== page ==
H. Clay Trumbull, in a massive survey about catechizing, related this conversation that took place in the 1800s: A Roman Catholic priest was visiting an Episcopal bishop of the United States. The priest said to the bishop, “What a poor foolish people you Protestants are. You leave the children until they are grown up, possessed of the devil, and then go out reclaiming them with horse, foot, and dragoons. We Catholics, on the other hand, know that the children are as plastic or clay in our hands. We quietly devote ourselves first to them. When they are well instructed and trained we have little to fear for the future.”
“Give me the children until they are seven years old, and anyone may take them afterwards.”
– Francis Xavier, one of the founders of the Jesuits
“We believe it is to the discontinuance of this practice [of catechizing] that we can trace much of the doctrinal ignorance, confusion, and instability so characteristic of modern Christianity.”
– John J. Murray
“When catechizing was left out of the Church, [the Church] soon became darkened and overspread with ignorance.”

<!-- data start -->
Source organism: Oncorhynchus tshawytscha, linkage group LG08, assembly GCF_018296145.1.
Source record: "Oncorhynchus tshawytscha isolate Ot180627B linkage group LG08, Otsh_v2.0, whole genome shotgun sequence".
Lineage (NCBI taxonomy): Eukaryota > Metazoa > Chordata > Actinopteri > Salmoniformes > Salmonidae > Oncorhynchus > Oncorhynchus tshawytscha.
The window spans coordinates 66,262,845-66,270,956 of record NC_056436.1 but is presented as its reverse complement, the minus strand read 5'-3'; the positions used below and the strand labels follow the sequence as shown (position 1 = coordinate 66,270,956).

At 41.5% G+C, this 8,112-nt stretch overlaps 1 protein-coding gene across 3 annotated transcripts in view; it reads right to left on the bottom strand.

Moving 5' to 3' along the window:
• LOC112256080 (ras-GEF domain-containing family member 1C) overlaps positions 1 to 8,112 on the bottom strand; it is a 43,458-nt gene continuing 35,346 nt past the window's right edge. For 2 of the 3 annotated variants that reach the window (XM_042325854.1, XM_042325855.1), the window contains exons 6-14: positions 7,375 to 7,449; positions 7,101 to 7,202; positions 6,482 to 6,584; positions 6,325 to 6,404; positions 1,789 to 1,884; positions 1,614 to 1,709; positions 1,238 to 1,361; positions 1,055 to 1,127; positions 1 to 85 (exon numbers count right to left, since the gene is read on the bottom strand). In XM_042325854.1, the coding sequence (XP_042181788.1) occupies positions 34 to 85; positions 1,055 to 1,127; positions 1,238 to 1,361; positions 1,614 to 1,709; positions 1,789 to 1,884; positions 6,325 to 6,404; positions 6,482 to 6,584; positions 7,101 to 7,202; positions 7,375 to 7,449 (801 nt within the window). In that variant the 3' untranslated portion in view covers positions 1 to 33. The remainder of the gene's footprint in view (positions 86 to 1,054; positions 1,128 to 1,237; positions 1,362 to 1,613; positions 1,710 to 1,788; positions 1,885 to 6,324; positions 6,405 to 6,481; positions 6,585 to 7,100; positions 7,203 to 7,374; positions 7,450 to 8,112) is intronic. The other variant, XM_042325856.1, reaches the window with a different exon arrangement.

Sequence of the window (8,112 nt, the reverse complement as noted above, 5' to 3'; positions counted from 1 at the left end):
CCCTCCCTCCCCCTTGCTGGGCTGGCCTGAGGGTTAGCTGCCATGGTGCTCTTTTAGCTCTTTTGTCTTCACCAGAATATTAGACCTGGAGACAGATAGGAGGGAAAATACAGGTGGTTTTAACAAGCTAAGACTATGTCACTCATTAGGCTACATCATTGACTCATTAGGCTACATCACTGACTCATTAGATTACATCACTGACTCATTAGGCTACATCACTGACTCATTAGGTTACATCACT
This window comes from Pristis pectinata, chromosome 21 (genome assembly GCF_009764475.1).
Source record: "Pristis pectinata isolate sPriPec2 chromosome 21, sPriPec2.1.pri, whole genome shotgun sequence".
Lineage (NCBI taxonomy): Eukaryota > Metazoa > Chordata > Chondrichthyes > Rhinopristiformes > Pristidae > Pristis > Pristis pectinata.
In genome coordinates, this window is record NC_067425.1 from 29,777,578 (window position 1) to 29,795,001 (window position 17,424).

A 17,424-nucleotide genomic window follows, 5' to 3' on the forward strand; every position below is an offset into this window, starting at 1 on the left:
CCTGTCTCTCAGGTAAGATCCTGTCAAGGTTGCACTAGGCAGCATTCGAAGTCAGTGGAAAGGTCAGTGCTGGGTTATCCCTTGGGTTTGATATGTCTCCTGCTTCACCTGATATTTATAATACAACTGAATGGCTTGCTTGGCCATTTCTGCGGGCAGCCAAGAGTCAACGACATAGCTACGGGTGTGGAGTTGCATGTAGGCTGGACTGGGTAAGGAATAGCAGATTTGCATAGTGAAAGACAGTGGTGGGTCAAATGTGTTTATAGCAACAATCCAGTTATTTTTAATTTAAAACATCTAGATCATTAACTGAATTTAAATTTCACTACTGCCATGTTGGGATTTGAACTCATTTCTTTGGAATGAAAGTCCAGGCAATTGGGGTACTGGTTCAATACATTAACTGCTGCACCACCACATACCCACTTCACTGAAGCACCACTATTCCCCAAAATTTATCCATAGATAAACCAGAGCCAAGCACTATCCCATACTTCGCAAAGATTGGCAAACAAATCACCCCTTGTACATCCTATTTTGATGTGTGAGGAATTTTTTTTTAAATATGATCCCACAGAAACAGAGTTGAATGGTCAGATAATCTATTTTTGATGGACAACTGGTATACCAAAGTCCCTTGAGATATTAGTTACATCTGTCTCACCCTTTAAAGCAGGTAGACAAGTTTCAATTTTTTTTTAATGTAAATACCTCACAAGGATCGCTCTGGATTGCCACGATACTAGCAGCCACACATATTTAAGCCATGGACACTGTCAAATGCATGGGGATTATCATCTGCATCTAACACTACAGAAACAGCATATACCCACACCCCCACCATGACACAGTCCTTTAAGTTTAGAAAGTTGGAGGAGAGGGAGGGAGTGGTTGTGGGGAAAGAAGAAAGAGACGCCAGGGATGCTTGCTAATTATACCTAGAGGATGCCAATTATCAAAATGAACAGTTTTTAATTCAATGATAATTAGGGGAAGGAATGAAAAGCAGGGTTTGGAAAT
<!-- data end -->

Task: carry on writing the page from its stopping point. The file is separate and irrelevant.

– Lancelot Andrews (head of the first company of translators of the Old Testament for the King James Version of the Bible)
"There are other practical results [to catechizing] as well. When I first entered the ministry, I was quite surprised at how many times I heard from people how the catechism questions and answers they memorized in childhood kept coming to mind when temptation or doubt would assail them later in life. Many were able to recount how catechism in their youth kept them from joining cults, because they knew enough doctrine to know that you must believe in the Trinity to be a Christian, or how catechism kept them from marrying people from non-Christian religions, since they knew enough biblical teaching to tell the difference. Indeed, several who were on the verge of leaving the faith altogether simply could not escape what had become such an important part of their subconscious. The catechism questions and answers they had memorized many years before simply would not leave them when the going became difficult. It was a part of their life history that they could not escape no matter how hard they tried."
– Dr. Kim Riddlebarger
And finally, Protestant theologian B.B. Warfield wrote these words about his experience with the question and answer method of teaching doctrine to children:
"It is worthwhile to be a Shorter Catechism boy. They grow up to be men. And better than that, they are exceedingly apt to grow to be men of God."